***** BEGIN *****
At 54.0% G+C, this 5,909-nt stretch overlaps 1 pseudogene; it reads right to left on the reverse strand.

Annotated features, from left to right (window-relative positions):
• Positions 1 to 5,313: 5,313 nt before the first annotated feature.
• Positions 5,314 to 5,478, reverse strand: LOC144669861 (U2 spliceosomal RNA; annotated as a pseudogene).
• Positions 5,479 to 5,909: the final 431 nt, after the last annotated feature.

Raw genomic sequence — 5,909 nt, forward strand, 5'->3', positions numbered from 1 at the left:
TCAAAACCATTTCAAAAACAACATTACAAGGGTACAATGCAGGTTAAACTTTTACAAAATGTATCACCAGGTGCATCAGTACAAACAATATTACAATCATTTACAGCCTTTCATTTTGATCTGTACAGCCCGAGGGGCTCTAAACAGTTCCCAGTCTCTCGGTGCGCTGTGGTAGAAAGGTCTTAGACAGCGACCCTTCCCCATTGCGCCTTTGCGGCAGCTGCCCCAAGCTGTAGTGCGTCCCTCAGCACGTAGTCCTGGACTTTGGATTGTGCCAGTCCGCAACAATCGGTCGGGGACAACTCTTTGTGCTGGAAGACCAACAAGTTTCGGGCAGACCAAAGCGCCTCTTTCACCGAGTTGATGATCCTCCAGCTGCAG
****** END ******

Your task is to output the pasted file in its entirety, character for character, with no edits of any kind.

At 54.0% G+C, this 5,909-nt stretch overlaps 1 pseudogene; it reads right to left on the reverse strand.

Annotated features, from left to right (window-relative positions):
• Positions 1 to 5,313: 5,313 nt before the first annotated feature.
• Positions 5,314 to 5,478, reverse strand: LOC144669861 (U2 spliceosomal RNA; annotated as a pseudogene).
• Positions 5,479 to 5,909: the final 431 nt, after the last annotated feature.

Raw genomic sequence — 5,909 nt, forward strand, 5'->3', positions numbered from 1 at the left:
TCAAAACCATTTCAAAAACAACATTACAAGGGTACAATGCAGGTTAAACTTTTACAAAATGTATCACCAGGTGCATCAGTACAAACAATATTACAATCATTTACAGCCTTTCATTTTGATCTGTACAGCCCGAGGGGCTCTAAACAGTTCCCAGTCTCTCGGTGCGCTGTGGTAGAAAGGTCTTAGACAGCGACCCTTCCCCATTGCGCCTTTGCGGCAGCTGCCCCAAGCTGTAGTGCGTCCCTCAGCACGTAGTCCTGGACTTTGGATTGTGCCAGTCCGCAACAATCGGTCGGGGACAACTCTTTGTGCTGGAAGACCAACAAGTTTCGGGCAGACCAAAGCGCCTCTTTCACCGAGTTGATGATCCTCCAGCTGCAG